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Ground and Extend: Find Your Foundation in Every Yoga Pose
"Watch your base; be attentive to the portion nearest the floor." — BKS Iyengar
I learned about the relationship between foundation and extension from Mary Lou Weprin, one of the Berkeley Yoga Room teachers who trained me to be a yoga teacher. The idea was a basic one: without a solid foundation in your yoga pose, you have a difficult time being able to achieve lift or length. A good foundation, on the other hand, provides the same thing for your body that it does for a building, the support you need to go up and out.
"If the foundation is firm, the building can withstand anything." —BKS Iyengar
This is a simple but powerful concept and one that I’ve found extremely helpful in my personal practice, even all these years later. Mary Lou defined foundation as follows:
"The foundation of a pose is that part of the body nearest the floor, which supports and balances the rest of the pose. Working in relationship with the gravity line, foundation is that which helps give the pose stability."
Find Your Foundation
To understand this, try this experiment in Tadasana (Mountain Pose):
Let your legs relax and keep the touch of your foot as light as possible on the floor. Now, without activating your legs, raise your arms overhead and try to lengthen your spine up, all the way through the crown of your head. Notice how you feel and release your arms.
Now, activate your leg muscles and press the four corners of your feet firmly into the floor. From that solid foundation, raise your arms overhead and lengthen your spine up, all the way through the crown of your head. Do you feel the difference?
You can also do the experiment by lying on the floor with your feet on the wall.
This same technique works in all active yoga poses. Before you lengthen up or out, you need to strengthen your foundation to provide the support for your lift. This is basically what yoga teachers are getting at when they talk about the importance of grounding your feet in standing poses or your sitting bones in a seated pose.
Every Pose Has a Foundation
In any pose, start by identifying what part or parts of your body are touching the floor and then consider what you want to lift away from. That’s your foundation! Sometimes it’s obvious, such as in the standing poses, but other times maybe not. In Adho Mukha Vrksasana (Handstand Pose) and other arm balances, it’s your hands. In Adho Mukha Svanasana (Downward-Facing Dog Pose), it’s both your feet and hands.
In Vasisthasana (Side Plank Pose), it’s one hand and the side of one foot. In Marichyasana III (Sage’s Pose III), because you want to lengthen your spine up before twisting, it’s your sitting bones plus the foot that is on the floor (at least that is my experience). In Salabhasana (Locust Pose) and Dhanurasana (Bow Pose), it’s your hip points.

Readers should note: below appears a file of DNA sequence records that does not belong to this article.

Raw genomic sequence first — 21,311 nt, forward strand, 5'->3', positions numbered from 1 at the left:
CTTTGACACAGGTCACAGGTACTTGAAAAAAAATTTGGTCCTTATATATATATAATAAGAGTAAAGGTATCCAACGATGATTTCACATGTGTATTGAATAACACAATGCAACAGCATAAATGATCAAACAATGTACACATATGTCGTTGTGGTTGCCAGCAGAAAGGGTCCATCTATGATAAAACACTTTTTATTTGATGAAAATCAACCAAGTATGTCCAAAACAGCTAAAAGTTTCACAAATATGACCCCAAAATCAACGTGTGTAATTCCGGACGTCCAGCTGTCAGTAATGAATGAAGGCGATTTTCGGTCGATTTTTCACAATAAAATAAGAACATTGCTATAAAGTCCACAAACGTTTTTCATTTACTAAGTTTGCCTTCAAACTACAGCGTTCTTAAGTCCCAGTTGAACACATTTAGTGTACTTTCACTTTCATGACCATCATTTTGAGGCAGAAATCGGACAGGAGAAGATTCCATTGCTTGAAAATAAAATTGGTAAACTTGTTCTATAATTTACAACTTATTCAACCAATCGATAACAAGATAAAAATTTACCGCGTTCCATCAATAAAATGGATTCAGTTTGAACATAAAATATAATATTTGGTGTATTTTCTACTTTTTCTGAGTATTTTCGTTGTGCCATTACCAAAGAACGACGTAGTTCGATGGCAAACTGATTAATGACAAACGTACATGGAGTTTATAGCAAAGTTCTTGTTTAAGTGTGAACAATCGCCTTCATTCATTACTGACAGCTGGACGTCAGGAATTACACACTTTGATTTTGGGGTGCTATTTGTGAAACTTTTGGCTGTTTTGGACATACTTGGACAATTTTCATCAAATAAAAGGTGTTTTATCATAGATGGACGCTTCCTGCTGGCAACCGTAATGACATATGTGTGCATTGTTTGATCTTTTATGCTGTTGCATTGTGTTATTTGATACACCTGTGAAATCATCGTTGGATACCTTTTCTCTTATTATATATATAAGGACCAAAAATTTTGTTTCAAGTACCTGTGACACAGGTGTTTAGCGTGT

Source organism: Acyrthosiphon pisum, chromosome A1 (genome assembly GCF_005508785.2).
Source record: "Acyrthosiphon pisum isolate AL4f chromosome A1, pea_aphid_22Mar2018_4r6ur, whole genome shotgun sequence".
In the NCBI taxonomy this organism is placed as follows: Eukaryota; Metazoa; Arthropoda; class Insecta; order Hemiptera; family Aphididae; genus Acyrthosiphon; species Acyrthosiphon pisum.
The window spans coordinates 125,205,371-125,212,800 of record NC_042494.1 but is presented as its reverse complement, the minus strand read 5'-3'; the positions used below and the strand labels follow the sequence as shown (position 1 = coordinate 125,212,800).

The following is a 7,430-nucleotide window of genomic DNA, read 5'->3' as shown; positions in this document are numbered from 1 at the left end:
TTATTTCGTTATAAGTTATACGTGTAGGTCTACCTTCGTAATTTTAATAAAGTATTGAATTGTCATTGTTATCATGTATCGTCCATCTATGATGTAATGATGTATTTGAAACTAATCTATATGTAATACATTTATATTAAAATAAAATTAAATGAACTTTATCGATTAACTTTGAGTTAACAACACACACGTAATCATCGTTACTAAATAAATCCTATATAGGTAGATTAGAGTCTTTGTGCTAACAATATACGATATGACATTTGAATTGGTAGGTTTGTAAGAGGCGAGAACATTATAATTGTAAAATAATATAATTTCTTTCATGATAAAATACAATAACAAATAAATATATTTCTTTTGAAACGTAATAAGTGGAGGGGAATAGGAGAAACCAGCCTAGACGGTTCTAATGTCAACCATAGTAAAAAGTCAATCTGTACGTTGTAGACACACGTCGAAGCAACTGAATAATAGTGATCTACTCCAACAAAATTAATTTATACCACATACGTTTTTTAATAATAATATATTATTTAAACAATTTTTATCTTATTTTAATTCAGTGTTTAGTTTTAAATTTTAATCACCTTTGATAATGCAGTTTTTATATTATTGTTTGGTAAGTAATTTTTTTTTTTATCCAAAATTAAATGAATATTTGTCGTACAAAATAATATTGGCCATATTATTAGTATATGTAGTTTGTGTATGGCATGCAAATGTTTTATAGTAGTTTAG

I hope that gives you a general idea. Just taking the time to identify your foundation in new poses can be an interesting exploration.
After that, before lifting up or out, try establishing a solid foundation by actively pressing the body parts in question evenly toward the floor. Pay attention to every part of your foundation, for example, don’t forget about that foot in Marichyasana III! If there’s a body part you tend to neglect, such as that foot, focus there especially. Then, from the strength of your foundation, lift, extend, or lengthen. I think you may find some surprisingly positive results!
Also, read Nina Zolotow's article-4 Ways Yoga Helps Your Immune System.
Reprinted with permission from Yoga for Healthy Aging.
Nina Zolotow, RYT 500, Editor-in-Chief of the Yoga for Healthy Aging blog, is both a yoga writer and a yoga teacher. She trained to be a yoga teacher at The Yoga Room in Berkeley, California, has studied yoga therapy with Shari Ser and Bonnie Maeda, and is especially influenced by the teachings of Donald Moyer. She also studied extensively with Rodney Yee, and is inspired by the teachings of Patricia Walden on yoga for emotional healing. Her special area of expertise is yoga for emotional well-being (including yoga for stress, insomnia, depression, and anxiety) and she teaches workshops and series classes on yoga for emotional well-being, stress management, better sleep, home practice, and cultivating equanimity. Nina is the co-author with Baxter Bell of Yoga for Healthy Aging: A Guide to Lifelong Well-Being and co-author with Rodney Yee of Yoga: The Poetry of the Body (with its companion 50 Card Practice Deck) and Moving Toward Balance. She is also the author of numerous articles on yoga and alternative medicine.